There are a couple of problems with the UNIX mechanism for managing processes.
Firstly, you can't directly call select to wait for a process to terminate. Dan Bernstein describes a workaround for this, and I sometimes use something quite similar to that in my own code.
Secondly, pidfiles don't work. The reason that daemons create pidfiles is so that other processes can find out their process ID in order to signal them. But if the daemon terminates without removing the pidfile, or if it terminates after another process has read the pidfile but before it has acted on it, then it's quite possible that the PID read from the pidfile refers either to no process at all, or (since PIDs are re-used) to the wrong process entirely.
If this causes a signal to be delivered to the wrong process, the results can range between inconvenient and disastrous.
The races involving PID re-use are particularly annoying as there doesn't seem to be any sane way around them. This is true for the general case, not just pidfiles - even if you get a PID from the output of ps there is a small chance that the process will terminate and the PID be re-used by the time you've used that PID in a later system call.
In fact about the only thing you can safely do is wait for a particular PID that you got from fork; if it's not a child process of the current process (any more) then you will get an ECHILD error. (Actually it may be even worse than that - if you are writing library code and thus don't have full control over what the program you're running in will do then the process may be waited for outside your control, after which the PID might get re-used for another child of the same process. However your library can document that it won't work under such pathological conditions.)
It's sometimes said of UNIX that everything is a file. Processes are an example of something that isn't; the problems above can be addressed by changing this.
As Dan Bernstein observes, what you really want is for fork(2) to return a file descriptor. Then you can select on it to detect when the process terminates. Reading from the file would be the same as waiting for the process. It'd be possible with this interface to provide a mechanism where multiple different processes could pick up the exit status of some process. I don't know if this would be useful.
You might send the process signals by writing bytes into it.
That leaves the question of fixing pidfiles. The answer is to be able to turn this file descriptor back into a name in the filesystem. This would be a globally useful call; the usual name for it is flink(2).
When flink is discussed someone will usually claim that it's a security hole. If you have a file descriptor that was opened O_RDONLY, but the file permissions happen to provide write access, then by creating a new name for it you could open the file O_RDWR.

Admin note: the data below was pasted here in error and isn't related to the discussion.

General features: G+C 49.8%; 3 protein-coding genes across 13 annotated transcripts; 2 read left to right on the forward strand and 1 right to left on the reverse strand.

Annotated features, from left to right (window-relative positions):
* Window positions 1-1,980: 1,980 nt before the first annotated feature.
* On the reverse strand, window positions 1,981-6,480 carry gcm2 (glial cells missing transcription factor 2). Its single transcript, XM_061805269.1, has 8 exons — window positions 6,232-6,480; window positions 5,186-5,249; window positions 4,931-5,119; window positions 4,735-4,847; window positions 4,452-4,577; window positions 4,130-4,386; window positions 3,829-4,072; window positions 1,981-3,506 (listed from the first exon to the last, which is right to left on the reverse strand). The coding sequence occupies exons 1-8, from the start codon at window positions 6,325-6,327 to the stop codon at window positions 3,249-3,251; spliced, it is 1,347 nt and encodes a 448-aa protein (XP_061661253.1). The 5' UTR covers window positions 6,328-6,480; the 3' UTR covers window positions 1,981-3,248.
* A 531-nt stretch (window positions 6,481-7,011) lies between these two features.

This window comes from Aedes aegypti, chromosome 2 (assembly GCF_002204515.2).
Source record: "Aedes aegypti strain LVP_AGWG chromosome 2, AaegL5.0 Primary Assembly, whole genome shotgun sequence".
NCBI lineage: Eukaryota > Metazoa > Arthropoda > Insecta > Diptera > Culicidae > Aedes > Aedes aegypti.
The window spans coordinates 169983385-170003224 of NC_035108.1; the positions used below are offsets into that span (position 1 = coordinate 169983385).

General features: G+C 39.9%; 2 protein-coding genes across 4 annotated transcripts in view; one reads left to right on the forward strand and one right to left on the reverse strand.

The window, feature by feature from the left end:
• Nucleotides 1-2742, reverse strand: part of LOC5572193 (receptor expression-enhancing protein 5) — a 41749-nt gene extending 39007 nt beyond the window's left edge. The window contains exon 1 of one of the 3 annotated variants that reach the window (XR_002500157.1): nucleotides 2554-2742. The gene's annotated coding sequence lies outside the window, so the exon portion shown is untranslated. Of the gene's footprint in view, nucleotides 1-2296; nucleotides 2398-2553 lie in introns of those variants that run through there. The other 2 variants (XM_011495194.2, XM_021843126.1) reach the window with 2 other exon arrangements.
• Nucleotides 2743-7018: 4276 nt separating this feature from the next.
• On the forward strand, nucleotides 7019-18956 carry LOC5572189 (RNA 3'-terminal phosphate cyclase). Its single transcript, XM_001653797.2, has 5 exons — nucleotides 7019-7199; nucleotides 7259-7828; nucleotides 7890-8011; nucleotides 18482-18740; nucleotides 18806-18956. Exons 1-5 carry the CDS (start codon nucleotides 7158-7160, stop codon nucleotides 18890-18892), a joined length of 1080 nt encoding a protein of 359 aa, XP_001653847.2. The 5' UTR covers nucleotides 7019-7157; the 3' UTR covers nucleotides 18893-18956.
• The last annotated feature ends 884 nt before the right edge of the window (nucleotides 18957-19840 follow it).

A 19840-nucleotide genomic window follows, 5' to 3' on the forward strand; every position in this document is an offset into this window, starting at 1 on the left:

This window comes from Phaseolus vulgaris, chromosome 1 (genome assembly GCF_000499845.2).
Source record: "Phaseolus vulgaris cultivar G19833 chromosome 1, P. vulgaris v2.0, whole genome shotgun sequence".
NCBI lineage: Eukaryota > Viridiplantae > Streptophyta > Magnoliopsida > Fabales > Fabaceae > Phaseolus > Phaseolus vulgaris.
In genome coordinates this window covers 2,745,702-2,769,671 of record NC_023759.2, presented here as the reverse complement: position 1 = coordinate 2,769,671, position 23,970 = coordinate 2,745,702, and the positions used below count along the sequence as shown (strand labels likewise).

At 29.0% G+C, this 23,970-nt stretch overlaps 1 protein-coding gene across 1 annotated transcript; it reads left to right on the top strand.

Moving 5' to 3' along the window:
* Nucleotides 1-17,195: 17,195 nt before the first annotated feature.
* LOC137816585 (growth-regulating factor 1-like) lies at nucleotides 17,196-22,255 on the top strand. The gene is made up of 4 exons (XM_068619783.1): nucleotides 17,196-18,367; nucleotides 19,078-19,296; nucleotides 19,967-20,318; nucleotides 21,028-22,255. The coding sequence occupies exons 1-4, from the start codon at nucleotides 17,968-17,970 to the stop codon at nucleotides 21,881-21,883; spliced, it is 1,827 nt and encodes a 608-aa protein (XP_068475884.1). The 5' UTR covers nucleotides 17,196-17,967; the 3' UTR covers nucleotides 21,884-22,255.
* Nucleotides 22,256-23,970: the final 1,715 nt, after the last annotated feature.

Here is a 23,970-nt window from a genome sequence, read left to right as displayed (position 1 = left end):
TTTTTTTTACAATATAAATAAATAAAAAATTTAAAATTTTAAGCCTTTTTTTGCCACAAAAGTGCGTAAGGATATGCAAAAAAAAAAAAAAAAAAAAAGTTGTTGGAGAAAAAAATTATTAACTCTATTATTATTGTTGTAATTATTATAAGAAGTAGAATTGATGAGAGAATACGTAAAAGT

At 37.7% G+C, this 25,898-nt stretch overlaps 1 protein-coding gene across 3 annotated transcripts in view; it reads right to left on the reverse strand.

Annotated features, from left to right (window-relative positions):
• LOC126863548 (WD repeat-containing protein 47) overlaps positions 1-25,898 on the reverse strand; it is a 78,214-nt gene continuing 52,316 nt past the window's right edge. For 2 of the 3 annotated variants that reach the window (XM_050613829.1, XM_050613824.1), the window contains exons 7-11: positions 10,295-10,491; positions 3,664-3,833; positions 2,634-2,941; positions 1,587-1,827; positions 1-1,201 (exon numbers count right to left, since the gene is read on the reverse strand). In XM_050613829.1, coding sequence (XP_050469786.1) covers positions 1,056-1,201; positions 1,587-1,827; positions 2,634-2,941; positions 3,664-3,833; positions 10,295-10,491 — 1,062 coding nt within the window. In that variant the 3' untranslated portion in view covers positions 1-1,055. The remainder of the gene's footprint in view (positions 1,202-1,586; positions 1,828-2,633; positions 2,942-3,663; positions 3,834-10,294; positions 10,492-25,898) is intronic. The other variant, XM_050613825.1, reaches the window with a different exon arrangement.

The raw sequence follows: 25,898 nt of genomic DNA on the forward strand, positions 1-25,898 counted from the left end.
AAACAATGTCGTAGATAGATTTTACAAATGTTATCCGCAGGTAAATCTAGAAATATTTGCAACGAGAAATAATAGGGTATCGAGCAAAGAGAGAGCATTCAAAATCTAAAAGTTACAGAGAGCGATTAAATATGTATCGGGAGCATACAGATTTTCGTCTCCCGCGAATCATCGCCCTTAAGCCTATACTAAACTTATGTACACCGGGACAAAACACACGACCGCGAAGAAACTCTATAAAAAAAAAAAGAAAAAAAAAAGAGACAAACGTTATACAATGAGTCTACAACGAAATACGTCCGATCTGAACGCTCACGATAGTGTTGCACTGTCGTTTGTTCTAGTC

However, even ignoring the obvious silliness of a piece of software making its security dependent on this, you can achieve the supposedly insecure effect already via /proc/self/fd on (e.g.) Linux systems.
link(2) won't overwrite, so presumably nor should flink. But if you had an overwriting version, you could implement the common rename-into-place idiom by opening a file, unlinking it, writing it, then giving the FD the target name; if your program suffered a fatal error in the meantime, it wouldn't need to explicitly remove the temporary file (which might be impossible if the fatal error is a crash or SIGKILL). Presumbly such a call would be called frename.
(A potentially useful third call would be a version of open(2) that created an anonymous file on a nominated filesystem. But you can do without this if you're prepared to put up with a small time window in which your temporary file has a name.)
Once you've got flink(2) then writing a pidfile is something the parent does, and it actually involves linking the file descriptor it got back from fork into the filesystem. Depending on the application it might chown and/or chmod it first.
If you want a process to be able to do this for itself, instead of relying on its parent, there could be a system call to open a controlling file descriptor for a given process - which might amount to opening /proc/PID/controlfd or /proc/self/controlfd (for example).
Another related idea, inspired by that of sending signals by writing to a suitably magic file descriptor, is to provide a file descriptor from which a process can read signals sent to it (instead of having those signals delivered in the normal fashion). To work usefully it'd probably be sensible to select which signals were delivered this way and which handled in the traditional manner. (And of course, SIGKILL should remain untrappable.)
(Update: signalfd exists in Linux from 2.6.22 onwards.)
Copyright © 1999-2002, 2006 Richard Kettlewell.
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